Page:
US 5019211 A
Temperature-sensitive bicomponent synthetic fibers that curl when heated are useful for making creped tissue webs with substantially increased bulk and absorbency with relatively low loss of strength.
1. A process for making a creped tissue web comprising:
(a) forming a wet web from an aqueous slurry containing a blend of cellulosic fibers and temperature-sensitive bicomponent synthetic fibers;
(b) raising the temperature of the web such that the web is at least partially dried and the temperature-sensitive bicomponent synthetic fibers curl to increase the bulk of the web, said temperature being sufficiently low to avoid melting of the temperature-sensitive bicomponent synthetic fibers and substantial bonding of the temperature-sensitive bicomponent synthetic fibers to other fibers in the web; and
(c) creping the web to produce a creped tissue web having sufficient tensile strength for use as facial tissue, bath tissue, or paper towels.
2. The process of claim 1 wherein the temperature-sensitive bicomponent synthetic fibers are acrylic fibers.
3. The process of claim 1 wherein the amount of the temperature-sensitive bicomponent synthetic fibers is from about 5 to about 80 weight percent based on the dry weight of the web.
4. The process of claim 1 wherein the temperature of the web is raised to 170° F. or greater to dry the web and curl the temperature-sensitive bicomponent synthetic fibers.
5. The process of claim 1 wherein the temperature of the web is raised to about 212° F. to dry the web and curl the temperature-sensitive bicomponent synthetic fibers.
6. A process for making a creped tissue web comprising:
(a) forming a wet web from an aqueous slurry containing a blend of cellulosic fibers and from about 5 to about 20 weight percent temperature-sensitive bicomponent acrylic fibers, based on the dry weight of the web;
(b) raising the temperature of the web to about 170° F. or greater to dry the web and curl the temperature-sensitive bicomponent acrylic fibers without causing the temperature-sensitive bicomponent acrylic fibers to melt and bond to other fibers in the web; and
(c) creping the web to produce a creped tissue web having sufficient tensile strength for use as facial tissue, bath tissue, or paper towels.
7. The process of claim 6 wherein the temperature of the web is raised to about 212° F. to dry the web and curl the temperature-sensitive bicomponent acrylic fibers.
This application is a continuation-in-part of application Ser. No. 07/130,710 filed Dec. 9, 1987 now abandoned.
In the manufacture of tissue products such as facial tissue, bath tissue, and paper towels, efforts are continually directed toward making these products softer and bulkier. Efforts to increase bulk are particularly important for bath tissue and paper towels, where bulk contributes to the perceived absorbency and effectiveness of the product.
Bulk can also play an important role for other paper products as well. For example, considerable work has been done by others on curling cellulose fibers for incorporation into newsprint to alter the web properties. In some instances, depending upon the nature of the cellulose fibers, the bulk of the final product was improved. See "Curl Setting - A Process for Improving the Properties of High-Yield Pulps," M. C. Barbe, R. S. Seth, and D. H. Page, Pulp and Paper Can. 85, No. 3: T44-51 (1984).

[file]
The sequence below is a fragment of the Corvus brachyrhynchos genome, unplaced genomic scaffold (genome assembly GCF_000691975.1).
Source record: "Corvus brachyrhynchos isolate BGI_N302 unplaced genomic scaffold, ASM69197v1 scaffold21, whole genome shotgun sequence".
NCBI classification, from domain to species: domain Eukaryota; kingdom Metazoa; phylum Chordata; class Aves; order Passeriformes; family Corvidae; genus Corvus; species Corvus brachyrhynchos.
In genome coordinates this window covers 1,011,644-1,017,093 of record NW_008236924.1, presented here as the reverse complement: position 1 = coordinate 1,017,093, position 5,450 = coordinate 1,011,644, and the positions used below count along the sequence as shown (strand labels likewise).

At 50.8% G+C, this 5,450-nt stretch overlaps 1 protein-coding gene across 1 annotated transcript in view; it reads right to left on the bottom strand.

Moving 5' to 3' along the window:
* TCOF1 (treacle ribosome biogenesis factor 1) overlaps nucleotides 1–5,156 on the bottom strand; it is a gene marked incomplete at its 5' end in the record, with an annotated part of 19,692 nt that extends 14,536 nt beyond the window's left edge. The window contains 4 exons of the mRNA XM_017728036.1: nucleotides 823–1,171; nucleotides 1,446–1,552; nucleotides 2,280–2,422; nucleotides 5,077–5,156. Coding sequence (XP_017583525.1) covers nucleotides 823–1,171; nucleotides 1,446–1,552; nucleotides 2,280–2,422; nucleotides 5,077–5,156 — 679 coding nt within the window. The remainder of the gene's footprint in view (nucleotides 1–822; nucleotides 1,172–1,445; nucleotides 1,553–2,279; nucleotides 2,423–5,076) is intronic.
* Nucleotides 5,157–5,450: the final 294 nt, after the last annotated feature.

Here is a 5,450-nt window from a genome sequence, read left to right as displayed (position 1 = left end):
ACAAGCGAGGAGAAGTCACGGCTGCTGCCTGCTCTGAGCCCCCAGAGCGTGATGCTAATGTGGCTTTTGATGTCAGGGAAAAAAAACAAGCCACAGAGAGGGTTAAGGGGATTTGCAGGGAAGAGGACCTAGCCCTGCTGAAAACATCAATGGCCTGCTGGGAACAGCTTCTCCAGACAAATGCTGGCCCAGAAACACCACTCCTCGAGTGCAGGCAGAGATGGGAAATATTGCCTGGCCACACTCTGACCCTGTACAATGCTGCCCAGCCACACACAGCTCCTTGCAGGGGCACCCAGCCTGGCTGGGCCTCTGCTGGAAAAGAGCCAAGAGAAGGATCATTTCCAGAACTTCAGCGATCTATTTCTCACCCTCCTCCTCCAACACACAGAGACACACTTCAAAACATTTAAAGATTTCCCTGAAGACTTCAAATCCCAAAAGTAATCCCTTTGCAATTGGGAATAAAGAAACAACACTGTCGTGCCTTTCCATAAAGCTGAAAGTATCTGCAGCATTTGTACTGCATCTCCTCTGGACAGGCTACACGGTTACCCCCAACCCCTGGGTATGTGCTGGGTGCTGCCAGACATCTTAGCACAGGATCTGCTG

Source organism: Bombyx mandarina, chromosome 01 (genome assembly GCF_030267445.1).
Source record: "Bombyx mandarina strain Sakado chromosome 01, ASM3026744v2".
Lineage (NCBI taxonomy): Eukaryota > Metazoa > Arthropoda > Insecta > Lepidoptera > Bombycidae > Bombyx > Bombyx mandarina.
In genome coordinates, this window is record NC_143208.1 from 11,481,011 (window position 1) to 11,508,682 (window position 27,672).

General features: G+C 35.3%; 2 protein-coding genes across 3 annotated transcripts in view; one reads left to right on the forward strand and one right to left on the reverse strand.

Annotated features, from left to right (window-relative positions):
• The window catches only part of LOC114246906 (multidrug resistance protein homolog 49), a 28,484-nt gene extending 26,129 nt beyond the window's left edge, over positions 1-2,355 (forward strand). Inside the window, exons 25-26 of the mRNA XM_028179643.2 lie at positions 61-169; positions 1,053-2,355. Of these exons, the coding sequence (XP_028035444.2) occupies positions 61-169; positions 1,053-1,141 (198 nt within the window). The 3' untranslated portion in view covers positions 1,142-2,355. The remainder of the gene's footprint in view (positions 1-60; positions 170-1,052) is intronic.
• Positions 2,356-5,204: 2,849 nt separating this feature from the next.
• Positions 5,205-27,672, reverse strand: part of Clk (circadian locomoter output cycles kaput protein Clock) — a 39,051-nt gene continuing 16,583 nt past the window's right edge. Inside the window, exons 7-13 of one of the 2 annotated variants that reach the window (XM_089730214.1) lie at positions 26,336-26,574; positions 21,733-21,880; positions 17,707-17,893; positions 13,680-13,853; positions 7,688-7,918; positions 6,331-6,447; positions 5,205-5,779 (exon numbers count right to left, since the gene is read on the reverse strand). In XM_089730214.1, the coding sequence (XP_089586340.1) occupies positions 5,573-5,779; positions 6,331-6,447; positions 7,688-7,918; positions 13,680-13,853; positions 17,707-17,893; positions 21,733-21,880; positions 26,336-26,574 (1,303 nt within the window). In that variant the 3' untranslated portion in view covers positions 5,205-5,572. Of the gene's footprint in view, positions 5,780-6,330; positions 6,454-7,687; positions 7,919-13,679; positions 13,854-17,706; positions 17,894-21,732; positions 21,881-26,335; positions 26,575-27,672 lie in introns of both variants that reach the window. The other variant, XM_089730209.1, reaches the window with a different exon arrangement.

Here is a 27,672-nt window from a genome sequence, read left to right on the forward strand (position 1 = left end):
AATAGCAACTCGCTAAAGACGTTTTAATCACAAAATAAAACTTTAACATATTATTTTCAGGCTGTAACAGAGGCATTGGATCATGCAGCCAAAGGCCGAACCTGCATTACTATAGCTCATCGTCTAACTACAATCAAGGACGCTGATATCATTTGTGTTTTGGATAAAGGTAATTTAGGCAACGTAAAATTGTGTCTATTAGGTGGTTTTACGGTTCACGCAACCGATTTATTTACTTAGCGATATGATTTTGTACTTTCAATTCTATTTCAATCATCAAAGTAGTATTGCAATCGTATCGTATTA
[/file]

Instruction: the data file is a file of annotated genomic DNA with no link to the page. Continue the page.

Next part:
It has now been discovered that the bulk and absorbent capacity of creped tissue webs can be greatly enhanced with relatively little loss in strength by incorporating into the web temperature-sensitive bicomponent synthetic fibers that curl upon exposure to heat. Advantageously, these fibers can be straight or only slightly curled during the formation of the web. This situation provides an advantage over formation in the presence of curled cellulose fibers because curled fibers have an adverse effect on web formation or uniformity. However, after the web has been formed and is being dried, the fibers used for this invention curl upon exposure to the drying temperature and thereby dedensify the sheet and increase its bulk. When creped, the bulk and absorbency are increased even more with a loss in strength that is much less than would be expected.
Hence, in one aspect, the invention resides in a creped tissue web comprising cellulosic fibers and curled temperature-sensitive bicomponent synthetic fibers.
In another aspect, the invention resides in a process for making a creped tissue web comprising: wet forming a tissue web from a blend of cellulosic fibers and temperature-sensitive bicomponent synthetic fibers; drying and raising the temperature of the web such that the temperature-sensitive bicomponent synthetic fibers curl and increase the bulk of the web; and creping the dried web. Creping is performed when the web is at least about 90 percent dry, i.e. the web contains about 10 weight percent water or less.
For purposes herein, "creped tissue web" means any web having a dry basis weight of from about 5 to about 40 pounds per 2880 square feet that contains cellulosic papermaking fibers and has been mechanically debonded, such as by the commonly known method of creping by adhering a web to a rotating cylinder and removing the web by contact with a doctor blade. Other methods of mechanical debonding which are included herein as creping methods include "microcreping" and "Clupaking" which are terms well known in the trade. Creped tissue webs include facial tissues, bath tissues, paper towels, and the like.